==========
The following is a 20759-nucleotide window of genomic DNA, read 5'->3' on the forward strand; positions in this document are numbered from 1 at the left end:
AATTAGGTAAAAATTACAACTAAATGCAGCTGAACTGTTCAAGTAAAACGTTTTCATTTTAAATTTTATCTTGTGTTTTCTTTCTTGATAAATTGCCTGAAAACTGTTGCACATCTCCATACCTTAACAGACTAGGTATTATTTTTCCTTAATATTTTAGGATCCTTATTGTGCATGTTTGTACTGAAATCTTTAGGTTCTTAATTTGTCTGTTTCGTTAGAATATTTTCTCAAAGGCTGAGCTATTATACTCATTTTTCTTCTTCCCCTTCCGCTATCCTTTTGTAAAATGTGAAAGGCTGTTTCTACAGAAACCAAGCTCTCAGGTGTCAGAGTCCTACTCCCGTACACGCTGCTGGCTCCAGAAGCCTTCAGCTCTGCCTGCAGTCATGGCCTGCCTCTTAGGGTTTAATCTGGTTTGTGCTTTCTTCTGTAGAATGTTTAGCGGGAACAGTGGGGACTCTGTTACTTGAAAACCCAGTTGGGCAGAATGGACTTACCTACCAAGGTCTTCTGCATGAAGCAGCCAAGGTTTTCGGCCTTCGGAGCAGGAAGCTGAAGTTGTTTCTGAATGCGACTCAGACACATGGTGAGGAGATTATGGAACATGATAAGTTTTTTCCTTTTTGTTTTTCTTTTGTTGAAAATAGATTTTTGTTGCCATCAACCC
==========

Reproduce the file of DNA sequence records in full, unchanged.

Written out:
The following is a 20759-nucleotide window of genomic DNA, read 5'->3' on the forward strand; positions in this document are numbered from 1 at the left end:
AATTAGGTAAAAATTACAACTAAATGCAGCTGAACTGTTCAAGTAAAACGTTTTCATTTTAAATTTTATCTTGTGTTTTCTTTCTTGATAAATTGCCTGAAAACTGTTGCACATCTCCATACCTTAACAGACTAGGTATTATTTTTCCTTAATATTTTAGGATCCTTATTGTGCATGTTTGTACTGAAATCTTTAGGTTCTTAATTTGTCTGTTTCGTTAGAATATTTTCTCAAAGGCTGAGCTATTATACTCATTTTTCTTCTTCCCCTTCCGCTATCCTTTTGTAAAATGTGAAAGGCTGTTTCTACAGAAACCAAGCTCTCAGGTGTCAGAGTCCTACTCCCGTACACGCTGCTGGCTCCAGAAGCCTTCAGCTCTGCCTGCAGTCATGGCCTGCCTCTTAGGGTTTAATCTGGTTTGTGCTTTCTTCTGTAGAATGTTTAGCGGGAACAGTGGGGACTCTGTTACTTGAAAACCCAGTTGGGCAGAATGGACTTACCTACCAAGGTCTTCTGCATGAAGCAGCCAAGGTTTTCGGCCTTCGGAGCAGGAAGCTGAAGTTGTTTCTGAATGCGACTCAGACACATGGTGAGGAGATTATGGAACATGATAAGTTTTTTCCTTTTTGTTTTTCTTTTGTTGAAAATAGATTTTTGTTGCCATCAACCC